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PHE publishes review of disparities in risks and outcomes of Covid-19

02 June 2020

By Tim Le Couilliard, Newgate Public Affairs

Matt Hancock had a busy day today. First providing a statement in the House of Commons and this afternoon delivering the Downing Street statement, Hancock also had to respond to criticisms that the government had been mispresenting statistics, particularly over the testing numbers. Criticisms, voiced by Sir David Norgrove, Head of the UK Stats Authority watchdog, pointed out that the numbers announced by the government also included tests that had been sent to people’s homes, rather than just carried out by the NHS. This has led to data being analysed and presented to show the largest possible number of tests, ”even at the expense of understanding” which, Sir Norgrove states, “falls well short of expectations”.

On positives, Hancock was pleased to announce that England and Wales recorded the lowest numbers of weekly deaths in seven weeks. Sadly, however, there have been still 324 UK deaths recorded today, meaning a total of 39,369 deaths.

Public Health England published today its long-awaited report into BAME deaths resulting from the virus, finding that people from ethnic minorities are twice as likely to die from Covid-19 as those who are of white British ethnicity. Hancock today stated that the pandemic has exposed “huge disparities” between those of different backgrounds. Described as “troubling” by Hancock, the timing of the report was noted, as across the world there have been protests about racial injustices. Hancock took this as an opportunity to thank all those across the county, and especially in the NHS, equally, for their contribution to the national effort.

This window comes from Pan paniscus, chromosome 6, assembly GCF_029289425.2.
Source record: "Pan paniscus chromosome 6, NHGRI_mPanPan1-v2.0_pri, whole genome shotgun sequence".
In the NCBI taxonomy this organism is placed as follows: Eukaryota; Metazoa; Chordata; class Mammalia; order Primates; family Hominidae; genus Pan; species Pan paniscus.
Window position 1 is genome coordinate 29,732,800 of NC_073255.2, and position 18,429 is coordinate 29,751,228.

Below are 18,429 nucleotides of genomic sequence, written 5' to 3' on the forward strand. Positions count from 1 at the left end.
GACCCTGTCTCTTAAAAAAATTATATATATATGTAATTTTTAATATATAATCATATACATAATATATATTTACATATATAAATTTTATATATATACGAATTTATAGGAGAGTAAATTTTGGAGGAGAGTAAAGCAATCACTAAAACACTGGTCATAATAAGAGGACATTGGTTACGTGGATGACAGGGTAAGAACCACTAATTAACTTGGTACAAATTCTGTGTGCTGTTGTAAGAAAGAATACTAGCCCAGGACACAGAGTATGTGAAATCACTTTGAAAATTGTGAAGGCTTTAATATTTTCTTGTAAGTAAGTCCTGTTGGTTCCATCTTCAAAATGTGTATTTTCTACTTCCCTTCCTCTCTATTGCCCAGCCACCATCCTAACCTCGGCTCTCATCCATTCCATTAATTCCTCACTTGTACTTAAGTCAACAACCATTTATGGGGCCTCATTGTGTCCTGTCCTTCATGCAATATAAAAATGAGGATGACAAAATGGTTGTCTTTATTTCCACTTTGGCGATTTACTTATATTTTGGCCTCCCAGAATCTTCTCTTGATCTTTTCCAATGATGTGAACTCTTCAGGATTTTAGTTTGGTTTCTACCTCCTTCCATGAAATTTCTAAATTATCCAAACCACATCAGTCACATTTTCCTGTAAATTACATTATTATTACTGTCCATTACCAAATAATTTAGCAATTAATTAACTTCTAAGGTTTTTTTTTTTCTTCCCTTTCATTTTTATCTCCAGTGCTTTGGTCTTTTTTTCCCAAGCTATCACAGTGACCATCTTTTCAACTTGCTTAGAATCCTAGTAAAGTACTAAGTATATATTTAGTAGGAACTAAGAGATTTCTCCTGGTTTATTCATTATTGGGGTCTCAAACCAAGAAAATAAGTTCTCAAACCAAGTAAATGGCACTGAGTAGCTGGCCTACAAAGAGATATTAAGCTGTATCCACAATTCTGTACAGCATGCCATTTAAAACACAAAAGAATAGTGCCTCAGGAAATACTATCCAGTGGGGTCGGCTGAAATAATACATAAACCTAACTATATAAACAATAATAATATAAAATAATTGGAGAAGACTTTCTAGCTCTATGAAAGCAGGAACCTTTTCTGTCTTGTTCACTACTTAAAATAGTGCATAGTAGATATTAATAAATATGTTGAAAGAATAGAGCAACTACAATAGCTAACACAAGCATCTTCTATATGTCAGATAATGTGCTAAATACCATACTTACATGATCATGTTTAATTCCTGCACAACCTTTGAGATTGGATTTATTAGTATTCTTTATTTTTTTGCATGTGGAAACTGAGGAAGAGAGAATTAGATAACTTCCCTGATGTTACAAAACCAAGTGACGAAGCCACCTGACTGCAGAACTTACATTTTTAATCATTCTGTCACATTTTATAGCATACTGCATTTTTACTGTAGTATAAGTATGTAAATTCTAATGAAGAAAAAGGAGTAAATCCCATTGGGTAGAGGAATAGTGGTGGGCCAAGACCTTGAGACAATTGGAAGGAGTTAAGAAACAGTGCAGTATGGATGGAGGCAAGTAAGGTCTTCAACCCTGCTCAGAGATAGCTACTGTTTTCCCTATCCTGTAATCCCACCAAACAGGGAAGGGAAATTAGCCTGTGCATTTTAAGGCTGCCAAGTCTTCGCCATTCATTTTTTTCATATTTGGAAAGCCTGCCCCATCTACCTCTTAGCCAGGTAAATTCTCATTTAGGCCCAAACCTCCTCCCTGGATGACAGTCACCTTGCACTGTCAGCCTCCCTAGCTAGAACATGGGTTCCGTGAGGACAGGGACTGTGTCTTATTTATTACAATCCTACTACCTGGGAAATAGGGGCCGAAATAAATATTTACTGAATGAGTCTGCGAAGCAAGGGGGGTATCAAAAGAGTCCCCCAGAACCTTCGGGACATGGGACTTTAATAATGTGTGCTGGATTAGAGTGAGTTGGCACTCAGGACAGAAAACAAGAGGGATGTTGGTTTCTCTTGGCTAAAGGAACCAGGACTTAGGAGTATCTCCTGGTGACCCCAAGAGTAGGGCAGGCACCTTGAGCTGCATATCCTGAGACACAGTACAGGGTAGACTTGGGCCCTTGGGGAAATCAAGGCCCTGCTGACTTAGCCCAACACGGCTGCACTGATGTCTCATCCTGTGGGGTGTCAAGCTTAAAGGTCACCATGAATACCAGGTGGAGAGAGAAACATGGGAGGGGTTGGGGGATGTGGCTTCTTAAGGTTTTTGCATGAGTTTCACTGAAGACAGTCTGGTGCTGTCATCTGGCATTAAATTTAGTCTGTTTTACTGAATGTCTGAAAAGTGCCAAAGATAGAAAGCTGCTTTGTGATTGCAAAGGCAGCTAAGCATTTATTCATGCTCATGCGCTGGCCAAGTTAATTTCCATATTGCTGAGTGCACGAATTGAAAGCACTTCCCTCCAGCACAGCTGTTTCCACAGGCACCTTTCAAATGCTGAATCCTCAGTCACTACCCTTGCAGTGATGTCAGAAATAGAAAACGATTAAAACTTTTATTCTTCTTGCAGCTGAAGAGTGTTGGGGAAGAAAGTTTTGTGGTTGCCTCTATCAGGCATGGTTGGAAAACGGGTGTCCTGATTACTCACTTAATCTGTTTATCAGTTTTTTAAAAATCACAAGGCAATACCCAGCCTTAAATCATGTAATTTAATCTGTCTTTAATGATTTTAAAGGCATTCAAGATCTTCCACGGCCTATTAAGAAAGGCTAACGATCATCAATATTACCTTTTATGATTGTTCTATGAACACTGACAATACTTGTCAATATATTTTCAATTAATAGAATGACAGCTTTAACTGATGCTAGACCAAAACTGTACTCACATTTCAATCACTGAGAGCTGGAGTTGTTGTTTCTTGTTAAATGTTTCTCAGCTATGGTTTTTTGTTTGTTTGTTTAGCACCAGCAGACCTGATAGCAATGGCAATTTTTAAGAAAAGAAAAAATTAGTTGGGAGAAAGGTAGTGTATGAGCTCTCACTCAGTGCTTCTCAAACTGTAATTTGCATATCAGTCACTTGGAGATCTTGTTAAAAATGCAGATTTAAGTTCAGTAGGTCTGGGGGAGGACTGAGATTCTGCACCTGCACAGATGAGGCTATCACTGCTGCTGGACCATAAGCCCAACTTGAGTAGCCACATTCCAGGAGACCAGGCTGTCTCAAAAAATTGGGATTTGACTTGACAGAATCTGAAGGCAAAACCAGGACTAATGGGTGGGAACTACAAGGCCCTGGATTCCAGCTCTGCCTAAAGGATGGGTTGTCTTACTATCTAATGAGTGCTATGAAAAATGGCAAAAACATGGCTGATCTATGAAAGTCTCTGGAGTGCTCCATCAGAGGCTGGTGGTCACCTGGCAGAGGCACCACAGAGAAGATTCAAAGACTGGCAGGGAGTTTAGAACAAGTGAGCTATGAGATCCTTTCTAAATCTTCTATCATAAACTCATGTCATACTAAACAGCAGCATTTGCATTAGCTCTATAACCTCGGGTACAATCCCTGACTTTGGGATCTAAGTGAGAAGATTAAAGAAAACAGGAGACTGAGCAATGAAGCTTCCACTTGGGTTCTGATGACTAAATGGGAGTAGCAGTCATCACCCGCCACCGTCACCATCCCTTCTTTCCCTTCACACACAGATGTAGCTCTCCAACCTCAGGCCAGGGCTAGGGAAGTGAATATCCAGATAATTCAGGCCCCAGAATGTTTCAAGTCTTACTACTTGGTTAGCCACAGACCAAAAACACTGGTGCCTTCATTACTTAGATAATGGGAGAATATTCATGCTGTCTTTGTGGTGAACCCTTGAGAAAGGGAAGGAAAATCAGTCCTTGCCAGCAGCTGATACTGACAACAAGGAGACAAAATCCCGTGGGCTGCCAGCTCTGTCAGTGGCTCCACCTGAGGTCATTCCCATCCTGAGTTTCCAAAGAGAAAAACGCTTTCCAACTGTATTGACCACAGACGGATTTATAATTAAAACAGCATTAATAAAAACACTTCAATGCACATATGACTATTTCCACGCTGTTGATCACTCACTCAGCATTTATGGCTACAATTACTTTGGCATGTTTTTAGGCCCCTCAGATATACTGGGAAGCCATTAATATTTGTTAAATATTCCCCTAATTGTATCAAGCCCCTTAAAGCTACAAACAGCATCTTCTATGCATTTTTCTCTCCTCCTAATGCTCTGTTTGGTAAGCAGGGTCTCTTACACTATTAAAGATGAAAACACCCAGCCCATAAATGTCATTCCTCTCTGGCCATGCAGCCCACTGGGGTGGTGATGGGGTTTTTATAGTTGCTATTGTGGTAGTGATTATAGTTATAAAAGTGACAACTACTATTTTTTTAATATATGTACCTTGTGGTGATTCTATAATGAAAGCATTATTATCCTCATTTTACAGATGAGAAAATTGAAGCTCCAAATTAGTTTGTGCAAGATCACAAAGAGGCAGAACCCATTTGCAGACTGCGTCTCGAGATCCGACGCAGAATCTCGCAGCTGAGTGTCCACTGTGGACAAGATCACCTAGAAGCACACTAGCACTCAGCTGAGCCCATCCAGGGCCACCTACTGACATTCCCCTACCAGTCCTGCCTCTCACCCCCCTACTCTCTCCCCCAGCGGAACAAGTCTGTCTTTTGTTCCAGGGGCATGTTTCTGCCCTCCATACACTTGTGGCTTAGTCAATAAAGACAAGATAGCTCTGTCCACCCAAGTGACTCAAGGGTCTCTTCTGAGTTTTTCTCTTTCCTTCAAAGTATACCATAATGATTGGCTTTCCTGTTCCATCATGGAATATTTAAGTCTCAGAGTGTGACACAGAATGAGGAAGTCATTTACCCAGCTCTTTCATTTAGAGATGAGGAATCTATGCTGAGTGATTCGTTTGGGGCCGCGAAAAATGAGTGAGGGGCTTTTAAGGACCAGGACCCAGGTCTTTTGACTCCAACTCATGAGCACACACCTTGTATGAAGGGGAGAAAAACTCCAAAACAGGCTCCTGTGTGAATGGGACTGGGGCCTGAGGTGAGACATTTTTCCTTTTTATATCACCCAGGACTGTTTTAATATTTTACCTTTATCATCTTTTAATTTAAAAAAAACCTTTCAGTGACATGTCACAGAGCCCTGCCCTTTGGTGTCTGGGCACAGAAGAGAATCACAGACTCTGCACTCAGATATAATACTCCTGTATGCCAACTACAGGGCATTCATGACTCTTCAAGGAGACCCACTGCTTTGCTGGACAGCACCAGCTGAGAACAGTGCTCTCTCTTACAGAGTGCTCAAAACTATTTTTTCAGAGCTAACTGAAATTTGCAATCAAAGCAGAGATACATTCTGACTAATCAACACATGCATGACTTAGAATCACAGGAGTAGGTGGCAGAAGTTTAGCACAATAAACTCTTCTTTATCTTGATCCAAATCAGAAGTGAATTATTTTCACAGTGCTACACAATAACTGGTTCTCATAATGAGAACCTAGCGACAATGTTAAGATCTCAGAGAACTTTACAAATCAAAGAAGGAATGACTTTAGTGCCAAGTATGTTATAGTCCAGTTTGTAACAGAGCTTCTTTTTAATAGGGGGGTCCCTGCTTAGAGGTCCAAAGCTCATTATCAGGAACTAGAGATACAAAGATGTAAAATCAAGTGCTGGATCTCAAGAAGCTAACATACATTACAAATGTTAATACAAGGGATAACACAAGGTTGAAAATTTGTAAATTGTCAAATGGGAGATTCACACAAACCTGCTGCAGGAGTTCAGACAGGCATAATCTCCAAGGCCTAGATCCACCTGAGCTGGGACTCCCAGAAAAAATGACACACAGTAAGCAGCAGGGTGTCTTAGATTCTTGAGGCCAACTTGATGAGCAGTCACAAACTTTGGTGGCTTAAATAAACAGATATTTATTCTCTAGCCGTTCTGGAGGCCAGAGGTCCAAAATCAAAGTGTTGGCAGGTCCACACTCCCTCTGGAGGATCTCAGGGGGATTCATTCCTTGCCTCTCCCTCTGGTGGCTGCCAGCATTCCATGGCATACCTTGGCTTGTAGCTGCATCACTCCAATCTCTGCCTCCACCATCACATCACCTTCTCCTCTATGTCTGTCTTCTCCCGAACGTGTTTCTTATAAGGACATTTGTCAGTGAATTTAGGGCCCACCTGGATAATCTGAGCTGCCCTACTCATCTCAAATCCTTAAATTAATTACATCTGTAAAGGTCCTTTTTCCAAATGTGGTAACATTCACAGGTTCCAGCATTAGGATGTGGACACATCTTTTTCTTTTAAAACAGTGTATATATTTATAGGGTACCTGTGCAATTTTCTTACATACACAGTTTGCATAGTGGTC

The report found age to be the biggest risk factor, followed by gender, living in a city, and ethnicity being a significant risk factor. Promising that the government effort, led by Kemi Badenoch, the equalities minister, will put “much more” into understanding what is driving these disparities, Hancock pledged that the government is “going to get to the bottom of this”, and find ways of closing this gap.

Elsewhere today, there were strange scenes in Parliament as MPs voted to no longer allow for virtual voting. The vote, carried out in a social distanced manner, saw queues of about 1km throughout the Parliamentary estate, with some MPs stating that it took up to 45 minutes per vote. Due to a three-line-whip, the motion passed, so this is something MPs will have to now get used to.